An expert in sleep medicine comments on approaching screening patients for insomnia or other sleep disorders in the primary care setting.
Paul Doghramji, MD, FAAFP: As far as primary care clinics or primary care offices, it's varied about screening for insomnia. There are some clinicians that are particularly interested in it and will ask about it often and you have just the opposite end of the spectrum where clinicians have no interest in it and will only talk about insomnia if a patient brings it out. Most primary care clinics and offices are somewhere in between where maybe they'll bring it up in certain instances, maybe they won't bring it up but clearly, there is a gap and there is a need meaning that not enough patients who have insomnia are being identified and managed properly. What needs to happen is what we discussed earlier. Knowing that most patients don't bring up their sleep problems to their primary care providers, PCPs should be proactive and bring up the possibility of insomnia in their patients by asking simple questions. When patients are coming in, let's say even for shortness of breath or coughing or what, asking how it is interfering with your sleep. How are you doing with your sleep? If they're coming in with pain, how is it doing with your sleep? If they're coming in with mood problems, how is it interfering with your sleep? Asking them the very specific questions about sleep, like how long does it take for you to fall asleep? Do you wake up in the middle of the night and if so, how long does it take for you to get back to sleep? Do you have any early morning awakening with difficulty getting back to sleep again, but also asking because of your poor sleep that you have, how do you think it's impacting you during the day? That's one thing which has come up a lot more in medical publications, where we're asking them, how is your poor sleep impacting you throughout the day? This is what needs to happen in primary care, and it's not happening as often as it should to identify these patients with insomnia that have the symptoms at night and during the day and doing something about it for improvement of not just their nighttime symptoms, but improve their daytime symptoms, but maybe even hopefully improve their comorbidities.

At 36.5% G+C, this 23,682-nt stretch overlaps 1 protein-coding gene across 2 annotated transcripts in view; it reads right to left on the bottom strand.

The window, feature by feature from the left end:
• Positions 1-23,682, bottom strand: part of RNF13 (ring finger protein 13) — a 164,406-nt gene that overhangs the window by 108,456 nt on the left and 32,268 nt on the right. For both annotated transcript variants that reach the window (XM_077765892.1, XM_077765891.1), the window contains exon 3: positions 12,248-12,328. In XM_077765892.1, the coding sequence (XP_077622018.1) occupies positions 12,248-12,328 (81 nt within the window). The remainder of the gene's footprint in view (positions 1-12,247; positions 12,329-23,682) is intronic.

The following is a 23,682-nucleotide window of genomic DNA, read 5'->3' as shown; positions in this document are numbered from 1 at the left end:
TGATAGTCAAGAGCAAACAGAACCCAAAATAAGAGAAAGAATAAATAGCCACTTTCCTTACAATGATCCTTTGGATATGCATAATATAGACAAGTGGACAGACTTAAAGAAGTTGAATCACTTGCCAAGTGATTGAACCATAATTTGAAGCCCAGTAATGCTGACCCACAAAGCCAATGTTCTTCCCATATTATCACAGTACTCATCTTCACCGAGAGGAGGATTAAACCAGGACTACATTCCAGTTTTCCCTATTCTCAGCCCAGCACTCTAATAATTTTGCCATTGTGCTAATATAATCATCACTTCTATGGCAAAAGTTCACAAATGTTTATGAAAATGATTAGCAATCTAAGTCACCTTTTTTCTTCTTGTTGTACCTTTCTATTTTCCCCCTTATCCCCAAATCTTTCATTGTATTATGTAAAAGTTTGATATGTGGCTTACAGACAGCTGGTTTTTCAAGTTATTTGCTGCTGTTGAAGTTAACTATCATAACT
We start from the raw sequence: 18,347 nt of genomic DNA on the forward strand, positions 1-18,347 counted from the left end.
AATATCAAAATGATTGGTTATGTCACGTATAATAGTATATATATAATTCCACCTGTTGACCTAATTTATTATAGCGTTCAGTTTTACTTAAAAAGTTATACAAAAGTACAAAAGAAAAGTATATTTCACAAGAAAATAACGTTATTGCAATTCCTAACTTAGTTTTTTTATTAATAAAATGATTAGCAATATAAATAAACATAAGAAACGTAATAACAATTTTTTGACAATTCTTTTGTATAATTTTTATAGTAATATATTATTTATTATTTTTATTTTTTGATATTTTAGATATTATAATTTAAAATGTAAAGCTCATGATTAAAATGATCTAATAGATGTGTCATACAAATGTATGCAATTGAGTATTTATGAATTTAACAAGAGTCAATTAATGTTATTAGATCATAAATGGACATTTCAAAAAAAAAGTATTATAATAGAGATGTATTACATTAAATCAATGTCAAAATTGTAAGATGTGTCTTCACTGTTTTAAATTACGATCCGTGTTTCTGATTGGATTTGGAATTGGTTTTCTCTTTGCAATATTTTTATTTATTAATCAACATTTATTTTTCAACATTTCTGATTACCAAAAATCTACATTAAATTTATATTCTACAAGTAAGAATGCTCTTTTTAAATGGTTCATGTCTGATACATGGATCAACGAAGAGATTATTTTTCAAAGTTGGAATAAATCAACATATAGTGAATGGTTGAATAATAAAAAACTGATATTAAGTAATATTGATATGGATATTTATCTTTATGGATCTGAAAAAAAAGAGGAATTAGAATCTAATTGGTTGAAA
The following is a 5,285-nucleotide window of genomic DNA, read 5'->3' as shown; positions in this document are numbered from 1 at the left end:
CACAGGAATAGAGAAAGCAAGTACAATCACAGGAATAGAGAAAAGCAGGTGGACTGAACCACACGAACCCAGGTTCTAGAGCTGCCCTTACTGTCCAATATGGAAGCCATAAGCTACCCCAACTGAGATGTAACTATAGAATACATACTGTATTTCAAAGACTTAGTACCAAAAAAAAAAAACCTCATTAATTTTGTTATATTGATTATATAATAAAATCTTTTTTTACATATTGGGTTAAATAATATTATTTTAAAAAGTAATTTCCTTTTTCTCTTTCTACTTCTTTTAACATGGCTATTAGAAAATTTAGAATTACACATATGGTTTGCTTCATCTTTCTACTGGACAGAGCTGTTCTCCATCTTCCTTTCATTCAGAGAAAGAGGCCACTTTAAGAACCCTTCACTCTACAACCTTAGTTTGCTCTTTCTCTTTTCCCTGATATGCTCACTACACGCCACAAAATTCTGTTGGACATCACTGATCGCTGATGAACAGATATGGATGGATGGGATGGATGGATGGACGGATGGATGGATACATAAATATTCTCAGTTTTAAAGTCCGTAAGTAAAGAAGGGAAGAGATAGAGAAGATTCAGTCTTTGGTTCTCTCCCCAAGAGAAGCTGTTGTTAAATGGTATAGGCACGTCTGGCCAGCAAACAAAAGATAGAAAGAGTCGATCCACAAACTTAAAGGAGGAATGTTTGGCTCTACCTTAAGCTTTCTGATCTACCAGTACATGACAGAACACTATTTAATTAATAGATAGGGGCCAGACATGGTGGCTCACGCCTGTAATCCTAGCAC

There are a lot of tools that have been invented for many different diseases to help screen for conditions in primary care. There are ones for depression, for anxiety, for substance abuse, for pain, for asthma, for overactive bladder. There are so many different ones and it's difficult to keep tabs of all of them. There's one for insomnia. There's one called the Insomnia Severity Index, which is not a bad idea. There's a Pittsburgh insomnia scale as well. There are several different ones that have been invented that I think a clinician can use. As a general rule, these screening tools are not necessary in primary care. Those are primarily used maybe in more research tools. What needs to happen is the primary care provider needs to know what questions to ask. All PCPs will know when somebody comes in with chest pain, what are the questions I want to ask? I already know, or abdominal pain, I know what the questions are, or shortness of breath, I know what the questions are. We need to be that proficient then at knowing what questions to ask our patients when they have insomnia. Much better than just having screening tools, knowing what questions to ask to be able to better understand what the insomnia situation is in that patient.
Transcript Edited for Clarity